> Dave Saville <(E-Mail Removed)> wrote:
>> On Mon, 27 Feb 2012 10:36:36 UTC, Gordon Henderson
>> <(E-Mail Removed)> wrote:
>>
>>> In article <fV45K0OBJxbE-pn2-m9jj5kLeWd55@localhost>,
>>> Dave Saville <(E-Mail Removed)> wrote:
>>>> On Sun, 26 Feb 2012 22:02:52 UTC, Gordon Henderson
>>>> <(E-Mail Removed)> wrote:
>>>>
>>>> <snip>
>>>>> I seem to have missed a bit about one way audio, but please do not
>>>>> ever port-forward 5060 externally to an internal device unless you
>>>>> are 100% sure that you know what you are doing. Similarly don't use the
>>>>> DMZ facilities and don't put an ATA in-line with your router and
>>>>> cable modem.
>>>> Would you care to enlarge on that paragraph?
>>> I thought I had, but you
>>>
>>>> <snip>
>>> ed it.
>>>
>>> Briefly, criminals will hack into it and steal your VoIP minutes if
>>> it's exposed to the Internet and you don't take adequate precautions.

>> Gordon - I got that bit. What I don't understand is the quoted
>> paragraph. If you don't forward 5060 how is *anything* going to get
>> through to the ATA? And what do you mean about "in-line" with router?

>
> OK... If you have a device in the "inside" of your NAT router, then
> it can talk to devices on the outside - that's fairly OK, however
> if it hasn't established an existing connection to a device on the outside
> then nothing on the outside should be able to talk back into the device.


SIP, in standard form, is connectionless, and at the level at which you
would have to do this (a continuous sequence of successful re-REGISTERs)
is connectionless below the application layer. I don't believe there is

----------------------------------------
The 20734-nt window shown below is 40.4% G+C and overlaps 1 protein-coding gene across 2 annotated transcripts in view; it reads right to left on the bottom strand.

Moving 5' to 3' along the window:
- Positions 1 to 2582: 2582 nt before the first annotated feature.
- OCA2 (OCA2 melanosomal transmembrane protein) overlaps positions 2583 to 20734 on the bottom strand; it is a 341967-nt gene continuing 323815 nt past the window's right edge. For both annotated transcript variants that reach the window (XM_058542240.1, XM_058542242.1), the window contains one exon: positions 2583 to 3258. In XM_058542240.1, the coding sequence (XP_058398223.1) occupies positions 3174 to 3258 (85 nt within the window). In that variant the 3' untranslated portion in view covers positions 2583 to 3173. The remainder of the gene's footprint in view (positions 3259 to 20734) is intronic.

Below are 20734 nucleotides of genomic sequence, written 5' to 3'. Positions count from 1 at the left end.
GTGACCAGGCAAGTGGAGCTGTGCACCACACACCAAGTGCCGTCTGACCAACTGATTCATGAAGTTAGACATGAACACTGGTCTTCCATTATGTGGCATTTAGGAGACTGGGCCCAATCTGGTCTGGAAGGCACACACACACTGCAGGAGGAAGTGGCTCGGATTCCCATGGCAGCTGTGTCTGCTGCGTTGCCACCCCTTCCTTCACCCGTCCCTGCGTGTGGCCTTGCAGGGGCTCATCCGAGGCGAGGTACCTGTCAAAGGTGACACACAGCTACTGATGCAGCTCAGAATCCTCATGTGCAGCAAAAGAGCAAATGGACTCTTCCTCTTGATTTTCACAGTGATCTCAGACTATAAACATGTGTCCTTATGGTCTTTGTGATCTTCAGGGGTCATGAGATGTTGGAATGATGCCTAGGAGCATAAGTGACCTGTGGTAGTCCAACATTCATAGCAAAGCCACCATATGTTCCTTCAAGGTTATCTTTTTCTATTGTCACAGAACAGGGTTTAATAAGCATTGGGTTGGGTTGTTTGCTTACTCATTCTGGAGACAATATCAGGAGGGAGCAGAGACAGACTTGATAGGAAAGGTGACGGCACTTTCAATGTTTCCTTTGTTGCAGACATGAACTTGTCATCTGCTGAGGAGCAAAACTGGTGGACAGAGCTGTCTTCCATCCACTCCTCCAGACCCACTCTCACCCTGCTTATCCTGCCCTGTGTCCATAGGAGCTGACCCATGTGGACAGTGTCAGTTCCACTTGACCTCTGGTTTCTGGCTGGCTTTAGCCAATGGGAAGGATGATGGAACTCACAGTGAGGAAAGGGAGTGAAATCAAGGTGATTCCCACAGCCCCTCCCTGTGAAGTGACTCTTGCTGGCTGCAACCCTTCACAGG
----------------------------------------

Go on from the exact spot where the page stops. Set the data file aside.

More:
any real name for the sort of connection that exists with a chain of
re-REGISTERs. If you have static addresses, even that concept of a
connection doesn't exist.


>
> What's not good is allowing any device in the internet to talk into
> your ATA - that would be achieved by port forwarding, or using the DMZ



SIP was, of course, designed for a fully decentralized system, even
though nearly everyone operates it centralised and always uses the PSTN
as an intermediary. (Then again, so was SMTP.)
 
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Gordon Henderson
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Posts: n/a
 
      02-29-2012
In article <(E-Mail Removed)>,
Bob L <(E-Mail Removed)> wrote:
>On Mon, 27 Feb 2012 09:38:01 +0000 (UTC), "Dave Saville"
><(E-Mail Removed)> wrote:
>
>>On Sun, 26 Feb 2012 22:02:52 UTC, Gordon Henderson
>><(E-Mail Removed)> wrote:
>>
>><snip>
>>> I seem to have missed a bit about one way audio, but please do not
>>> ever port-forward 5060 externally to an internal device unless you
>>> are 100% sure that you know what you are doing. Similarly don't use the
>>> DMZ facilities and don't put an ATA in-line with your router and
>>> cable modem.

>
>Is there less of a problem if you use a different port(s), say 49494 ?


Sure - but unless the person trying to contct you knows what port you're
using then they won't be able to contact you...

You may also find that commercial suppliers simply won't entertain it.

Gordon